Cannot Send Emails To Office 365 or Exchange Online Protection Using TLS

Posted on Posted in 2003, 2007, 2010, 2013, exchange, exchange online, Exchange Online Protection, FOPE, hybrid, Office 365, spam, starttls, TLS

I have found this is a common issue. You set up an Exchange Online Hybrid or Exchange Online Protection (EOP) stand alone service and follow all the instructions for the creating of the connectors needed, only to find that your emails queue in your Exchange Server. If you turn on protocol logging you get this error in the log “Connector is configured to send mail only over TLS connections and remote doesn’t support TLS” and if you look at the SMTP protocol verbs that are recorded in the log you see that Microsoft’s servers do not offer STARTTLS as a verb.

STARTTLS is the SMTP verb needed to begin a secure and encrypted session using TLS. Communication between your on-premises servers and Microsoft for hybrid or EOP configurations requires TLS and if you cannot start TLS then your email will queue.

If you are not configuring hybrid or EOP standalone and need to send an email to someone on Office 365 then this is not an issue, because Exchange Server does not require TLS for normal email communication and so the lack of a STARTTLS verb means your email is sent in clear text.

The reason why you are not getting STARTTLS offered is that your connecting IP address is on the Microsoft block list. If you change your connector (temporarily) to allow opportunistic TLS or no TLS at all then your emails will leave the queue – but will be rejected by the Microsoft servers. The NDR for the rejection will tell you to email Microsoft’s delisting service. So now you have an NDR with the answer to the problem in, you can fix it! It takes 1 to 2 hours to get delisted from when Microsoft process your email – so they say it takes 48 hours end to end.

Therefore my recommendation when setting up Exchange Online Hybrid or stand alone EOP is to send an email over plain text to EOP before you configure your service. If you are on the blocklist then you will get back the delisting email and you can process that whilst setting up the connectors to Office 365 and so by the time you are ready to test, you are off the blocklist!

To send a test email over Telnet

  1. Install the Telnet Client feature on your Exchange Server that will be your source server for hybrid or connectivity to EOP for outbound email
  2. Type the following. This will send an email to a fake address at Microsoft, but will hit the TLS error before the message is rejected

    telnet microsoft-com.mail.protection.outlook.com 25

  3. You are now connected to Exchange Online Protection and you should get a 220 response
  4. Type the following to send the email by command line. No typo’s allowed in telnet, so type carefully. Replacing your email address where prompted so that you get the NDR back to you.

    ehlo yourdomainname.com
    mail from: youremailaddress@domainname.com
    rcpt to: madeupaddress@microsoft.com
    data
    from: Your Name <youremailaddress@domainname.com>
    to: madeupaddress@microsoft.com
    subject: testing to see if my IP is blocked

    type something here, it does not matter what, this is the body of the message you are sending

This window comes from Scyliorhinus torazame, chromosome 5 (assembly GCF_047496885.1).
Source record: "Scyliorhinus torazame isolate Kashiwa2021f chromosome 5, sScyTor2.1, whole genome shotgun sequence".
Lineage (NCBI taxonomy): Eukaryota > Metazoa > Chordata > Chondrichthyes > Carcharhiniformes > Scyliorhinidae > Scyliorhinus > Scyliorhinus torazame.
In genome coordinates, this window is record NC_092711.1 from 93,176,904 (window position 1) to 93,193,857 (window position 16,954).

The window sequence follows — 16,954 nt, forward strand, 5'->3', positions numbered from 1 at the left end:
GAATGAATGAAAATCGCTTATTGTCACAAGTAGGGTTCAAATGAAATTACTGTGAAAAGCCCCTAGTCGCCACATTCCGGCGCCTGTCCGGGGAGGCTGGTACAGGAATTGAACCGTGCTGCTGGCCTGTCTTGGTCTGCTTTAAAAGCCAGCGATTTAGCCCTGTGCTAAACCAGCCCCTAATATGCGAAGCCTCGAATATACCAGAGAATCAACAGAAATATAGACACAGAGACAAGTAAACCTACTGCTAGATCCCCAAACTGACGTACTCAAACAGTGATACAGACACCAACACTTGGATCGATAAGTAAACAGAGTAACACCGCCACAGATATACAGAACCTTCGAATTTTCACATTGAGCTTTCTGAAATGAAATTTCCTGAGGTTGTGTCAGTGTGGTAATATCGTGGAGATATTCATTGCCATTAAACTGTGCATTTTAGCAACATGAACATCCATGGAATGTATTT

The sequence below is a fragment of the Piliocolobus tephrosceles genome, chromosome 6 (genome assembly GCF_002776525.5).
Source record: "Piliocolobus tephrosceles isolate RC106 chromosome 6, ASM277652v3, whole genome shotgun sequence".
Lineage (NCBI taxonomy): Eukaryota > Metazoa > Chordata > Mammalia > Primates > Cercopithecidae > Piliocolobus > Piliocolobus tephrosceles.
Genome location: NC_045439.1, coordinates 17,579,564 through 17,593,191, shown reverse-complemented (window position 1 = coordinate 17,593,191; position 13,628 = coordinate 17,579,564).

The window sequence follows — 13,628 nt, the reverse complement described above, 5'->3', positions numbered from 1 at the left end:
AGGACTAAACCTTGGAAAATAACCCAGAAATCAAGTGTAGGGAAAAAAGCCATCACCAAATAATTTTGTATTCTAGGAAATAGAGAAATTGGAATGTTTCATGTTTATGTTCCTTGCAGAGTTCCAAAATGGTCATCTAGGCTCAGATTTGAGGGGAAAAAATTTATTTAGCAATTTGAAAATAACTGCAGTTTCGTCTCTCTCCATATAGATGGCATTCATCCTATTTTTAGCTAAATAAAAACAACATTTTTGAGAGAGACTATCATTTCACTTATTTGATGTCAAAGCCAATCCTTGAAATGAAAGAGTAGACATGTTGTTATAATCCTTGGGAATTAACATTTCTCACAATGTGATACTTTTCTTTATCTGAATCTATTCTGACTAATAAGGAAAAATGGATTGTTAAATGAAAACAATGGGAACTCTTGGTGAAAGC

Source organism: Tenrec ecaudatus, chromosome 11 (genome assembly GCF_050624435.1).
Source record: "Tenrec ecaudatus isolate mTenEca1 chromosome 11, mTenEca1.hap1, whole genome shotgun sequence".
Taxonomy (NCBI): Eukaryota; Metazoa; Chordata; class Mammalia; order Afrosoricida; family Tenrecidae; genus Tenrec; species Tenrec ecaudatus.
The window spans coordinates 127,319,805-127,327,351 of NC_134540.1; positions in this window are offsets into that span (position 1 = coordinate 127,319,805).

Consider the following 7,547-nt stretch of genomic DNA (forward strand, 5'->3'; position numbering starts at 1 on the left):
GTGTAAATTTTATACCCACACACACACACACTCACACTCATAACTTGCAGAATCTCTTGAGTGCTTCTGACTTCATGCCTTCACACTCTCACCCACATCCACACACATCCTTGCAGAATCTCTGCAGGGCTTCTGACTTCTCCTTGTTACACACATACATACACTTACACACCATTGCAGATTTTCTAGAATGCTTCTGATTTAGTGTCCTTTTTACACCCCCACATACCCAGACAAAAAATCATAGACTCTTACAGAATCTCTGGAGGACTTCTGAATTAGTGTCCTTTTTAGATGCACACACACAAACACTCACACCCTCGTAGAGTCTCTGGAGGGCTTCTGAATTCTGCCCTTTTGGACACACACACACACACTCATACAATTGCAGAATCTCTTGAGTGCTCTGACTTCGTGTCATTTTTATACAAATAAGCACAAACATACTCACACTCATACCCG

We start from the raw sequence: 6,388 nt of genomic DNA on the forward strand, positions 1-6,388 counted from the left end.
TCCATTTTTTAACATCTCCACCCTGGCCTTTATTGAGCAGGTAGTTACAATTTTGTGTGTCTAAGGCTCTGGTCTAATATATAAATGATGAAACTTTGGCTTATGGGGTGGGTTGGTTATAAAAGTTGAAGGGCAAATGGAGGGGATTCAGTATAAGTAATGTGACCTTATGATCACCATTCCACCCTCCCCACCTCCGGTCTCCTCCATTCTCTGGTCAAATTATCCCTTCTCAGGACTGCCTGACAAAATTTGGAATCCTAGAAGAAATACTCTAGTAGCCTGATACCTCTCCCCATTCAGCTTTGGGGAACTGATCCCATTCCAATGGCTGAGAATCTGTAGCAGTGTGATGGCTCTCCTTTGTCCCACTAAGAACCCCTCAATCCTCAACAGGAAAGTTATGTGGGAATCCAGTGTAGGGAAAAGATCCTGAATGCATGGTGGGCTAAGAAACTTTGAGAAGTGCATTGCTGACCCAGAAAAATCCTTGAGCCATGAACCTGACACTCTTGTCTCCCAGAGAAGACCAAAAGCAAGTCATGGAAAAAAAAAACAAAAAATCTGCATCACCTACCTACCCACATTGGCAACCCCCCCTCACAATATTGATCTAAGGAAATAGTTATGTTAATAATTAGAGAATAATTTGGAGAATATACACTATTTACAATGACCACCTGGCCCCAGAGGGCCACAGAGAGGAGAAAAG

.

  5. A few points about the above. It must finish with a . (full stop) on a line by itself followed by a carriage return. There must be a blank line between the subject line and the body. And finally, for each line of data you type, the Microsoft SMTP servers will return either a 250 or 354 response.

10 thoughts on “Cannot Send Emails To Office 365 or Exchange Online Protection Using TLS

  1. Thank you so much!
    Got the same behaviour! You fixed my problem! 🙂

    Nice to see that I opened an incident with Microsoft 6 days ago and they didn’t give me this solution yet (still investigating….)

  2. Thanks Brian. Once again, your vast knowledge of transport saves the day on my end!

    You should be able to get the failure code through a telnet port 25 session. Go through a mail from: and a sent to: In some orgs, that would be a lot easier than changing the connector, especially for a quick test.

  3. I’m using Postfix instead of Exchange and I’m unable to get TLS working. I’m most certainly not on the blacklist mentioned in the article since I’m able to send email if I don’t require TLS in the Postfix config and sending email over telnet works too. Do I need to talk to someone at Microsoft to solve this perhaps?

    From /var/log/mail.log
    Sep 23 13:07:03 mgmt-mon01 postfix/smtp[40570]: E5FE2420A94: to=, relay=domain-tld.mail.protection.outlook.com[213.199.154.106]:25, delay=1027, delays=1027/0.08/0.58/0, dsn=4.7.4, status=deferred (TLS is required, but was not offered by host domain-tld.mail.protection.outlook.com[213.199.154.106])

    Testing with openssl:
    alexander@mgmt-mon01:~$ openssl s_client -starttls smtp -connect domain-tld.mail.protection.outlook.com:25
    CONNECTED(00000003)
    didn’t found starttls in server response, try anyway…

  4. Hi Brian, I see this behavior in outlook. Mailbox is at O365 and user is not able to send email but he is able to receive it. Mails go from Outbox>> sent Item. But it doesn’t reach at recipient. The same behavior does happen from OWA and Phone too. I did the test from your command and that message has delivered. Do you have any guide on this? There is no recent changes happen in his mailbox, no license change, no plan change etc.

    1. This issue you have, and the article you have commented on, are unrelated. This article is on sending to Exchange Online from an on-premises server and TLS being required to send. For your issue, have you looked in message trace to see what is happening?

  5. Thanks Brian,
    I have resolve this issue with move mailbox to other database with New-moverequest command.

    Thanks
    Shambhu

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